Austraalialainen erikoinen boulderopal / black opal
Alkuperä (todennäköinen) : Austraalia
Paino ( ct noin ) : 6,9
Mitat ( mm noin ) : 19 x 9 x 4
Hionta : cabochon
Puhtaus : Opague
Erinomainen Erittäin hyvä Hyvä ”kakkosluokkaa”
Ominaista :erikoinen hiottu Austraalialainen opaali, jossa voimakkaat sateenkaaren värejä pinnassa / boulder opal "
loistavat sateenkaaren väriset luonnolliset kuviot pinnassa
hakusanoja: opaali,opal,kirkas,sateenkaaren värit,boulderopal, boulder opal
|Opal is a poorly crystalline or amorphous hydrous silica that is compact and vitreous and most commonly translucent white to colourless. Precious opal reflects light with a play of brilliant colours across the visible spectrum, red being the most valued. Opal forms by precipitation from silica-bearing solutions near the Earth's surface. Electron microscopy has shown that many opals are composed of spheres of tens to a few thousand angstroms in size that are arranged in either hexagonal or cubic close packing. The spheres are composed of hydrous silica that may be either almost cristobalite-like, tridymite-like, mixtures of both, or random and nondiffracting. The specific gravity and refractive index are lower than those of pure silica minerals. The play of colours in precious opal arises from the diffraction of light from submicroscopic layers of regularly oriented silica spheres. When heated, opal may lose as much as 20 percent of its weight of water, fracture, and then crystallize to one of the silica minerals described above. |
Opal usually contains 4 to 9 percent water, but lower and much higher values have been observed. The contents of alumina, ferric oxide, and alkalis are variable but may amount to several percent in light-coloured opals and more if pigmenting minerals are also present. Precious opal has been synthesized. Opaline silica is a friable hydrous silica found near hot springs and geysers.
|Color Key:||White, green, blue, black, red, orange, violet, pink, grey, yellow.|
|Hardness:||5.5 - 6.0|
|Density:||2.65 - 3.00|
|Ocurrence:||Czechoslovakia, Mexico, Honduras, Australia, Brazil, Tanzania.|
|Depending on the origin of the opal, the durability and stability of the material is variable. Mexican, Brazilian, and Australian opals appear to be quite stable. Chocolate colored Ethiopean opals from the Mezezo deposit are quite attractive but crack easily as a result of even the slightest temperature variations. |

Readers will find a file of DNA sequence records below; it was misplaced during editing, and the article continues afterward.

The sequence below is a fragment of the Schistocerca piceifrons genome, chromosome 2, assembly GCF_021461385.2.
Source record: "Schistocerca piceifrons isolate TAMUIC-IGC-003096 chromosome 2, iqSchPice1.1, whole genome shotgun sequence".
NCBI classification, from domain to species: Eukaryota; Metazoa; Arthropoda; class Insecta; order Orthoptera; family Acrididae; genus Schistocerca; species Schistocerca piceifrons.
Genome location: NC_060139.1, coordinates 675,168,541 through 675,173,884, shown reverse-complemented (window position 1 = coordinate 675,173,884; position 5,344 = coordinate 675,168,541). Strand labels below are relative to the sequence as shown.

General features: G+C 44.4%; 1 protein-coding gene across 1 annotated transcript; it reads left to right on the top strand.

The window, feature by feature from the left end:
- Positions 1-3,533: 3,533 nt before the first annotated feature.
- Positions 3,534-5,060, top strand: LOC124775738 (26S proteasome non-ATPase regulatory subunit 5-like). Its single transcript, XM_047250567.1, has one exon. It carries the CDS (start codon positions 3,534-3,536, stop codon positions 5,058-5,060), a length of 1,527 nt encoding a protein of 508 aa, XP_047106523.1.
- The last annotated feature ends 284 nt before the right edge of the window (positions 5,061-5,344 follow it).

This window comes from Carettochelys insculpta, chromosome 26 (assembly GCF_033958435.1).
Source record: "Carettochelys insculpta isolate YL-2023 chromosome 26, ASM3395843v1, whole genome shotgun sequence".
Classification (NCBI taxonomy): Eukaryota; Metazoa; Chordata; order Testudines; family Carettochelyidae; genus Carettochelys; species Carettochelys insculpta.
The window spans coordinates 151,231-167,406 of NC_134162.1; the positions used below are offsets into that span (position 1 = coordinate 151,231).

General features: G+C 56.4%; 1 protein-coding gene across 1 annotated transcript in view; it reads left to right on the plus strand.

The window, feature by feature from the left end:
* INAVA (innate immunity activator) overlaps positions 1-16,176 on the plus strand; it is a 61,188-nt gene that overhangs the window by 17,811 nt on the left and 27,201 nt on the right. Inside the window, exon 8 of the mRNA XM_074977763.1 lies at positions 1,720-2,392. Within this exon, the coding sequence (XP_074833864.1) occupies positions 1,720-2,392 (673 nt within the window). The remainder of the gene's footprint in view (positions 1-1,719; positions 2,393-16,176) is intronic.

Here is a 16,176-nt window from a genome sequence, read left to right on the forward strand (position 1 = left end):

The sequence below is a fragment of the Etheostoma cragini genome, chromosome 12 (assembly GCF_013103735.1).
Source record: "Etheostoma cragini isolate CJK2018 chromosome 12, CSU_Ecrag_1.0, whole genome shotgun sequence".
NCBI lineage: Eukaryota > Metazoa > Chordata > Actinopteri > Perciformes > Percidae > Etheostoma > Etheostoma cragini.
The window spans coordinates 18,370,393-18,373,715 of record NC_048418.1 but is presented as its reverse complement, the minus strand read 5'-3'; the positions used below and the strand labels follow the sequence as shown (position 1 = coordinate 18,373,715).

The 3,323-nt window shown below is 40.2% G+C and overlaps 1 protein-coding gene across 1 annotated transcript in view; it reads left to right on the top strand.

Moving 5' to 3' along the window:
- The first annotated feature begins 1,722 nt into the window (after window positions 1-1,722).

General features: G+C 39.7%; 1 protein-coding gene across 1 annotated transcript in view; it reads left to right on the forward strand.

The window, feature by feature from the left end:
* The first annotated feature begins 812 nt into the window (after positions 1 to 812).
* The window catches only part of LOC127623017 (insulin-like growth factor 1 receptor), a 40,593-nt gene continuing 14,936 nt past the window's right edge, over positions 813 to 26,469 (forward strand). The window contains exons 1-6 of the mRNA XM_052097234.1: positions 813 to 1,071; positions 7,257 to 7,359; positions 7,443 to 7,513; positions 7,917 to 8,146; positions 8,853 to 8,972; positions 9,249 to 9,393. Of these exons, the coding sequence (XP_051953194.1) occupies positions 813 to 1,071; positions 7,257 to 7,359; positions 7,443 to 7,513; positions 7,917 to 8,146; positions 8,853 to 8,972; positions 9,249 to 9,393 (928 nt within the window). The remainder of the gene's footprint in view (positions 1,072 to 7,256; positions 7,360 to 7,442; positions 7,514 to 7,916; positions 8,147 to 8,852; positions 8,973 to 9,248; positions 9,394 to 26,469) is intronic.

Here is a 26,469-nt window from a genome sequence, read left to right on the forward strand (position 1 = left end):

Wegel Tena Opal
The most important and exciting new discovery of opal is also in Ethiopia, but at the deposit near Wegel Tena, 200km north of Mezezo and 550km north of Addis Abba.
Opal from this new area has been mined since 2008. The entire region around Wegel Tena consists of a volcano-sedimentary sequence with alternating layers of basalt and rhyolitic ignimbrite. Over the entire region, only one thin seam is mineralized with opal. The opal is extracted by artisanal miners using picks, hammers, and shovels.
The body color is typically white with some brown and play of color. Unlike the material from Mezezo this material is remarkably tough and resitant to crazing.
Perhaps the most unusual feature of the material is its hydrophane (water absorbing) character. When soaked in water, many of the stones become transparent. However, the phenomena is completely is reversible and repeatable and all the color will return upon drying although drying may take a few days. The absorption of water is related to the opal's porosity and as a result, the specific gravity and weights of the gems may vary by as much as 10% upon immersion in water.
Some of the stones display pinpoint play of color as well as an interior lizard skin or digit pattern which differentiates these opals from other opals. Because of the unique characteristics, even experts have confused this material with synthetic opal.
Although a thorough geological exploration will be required to determine the extent of this deposit, it is already the most significant discovery of high quality opal in many years.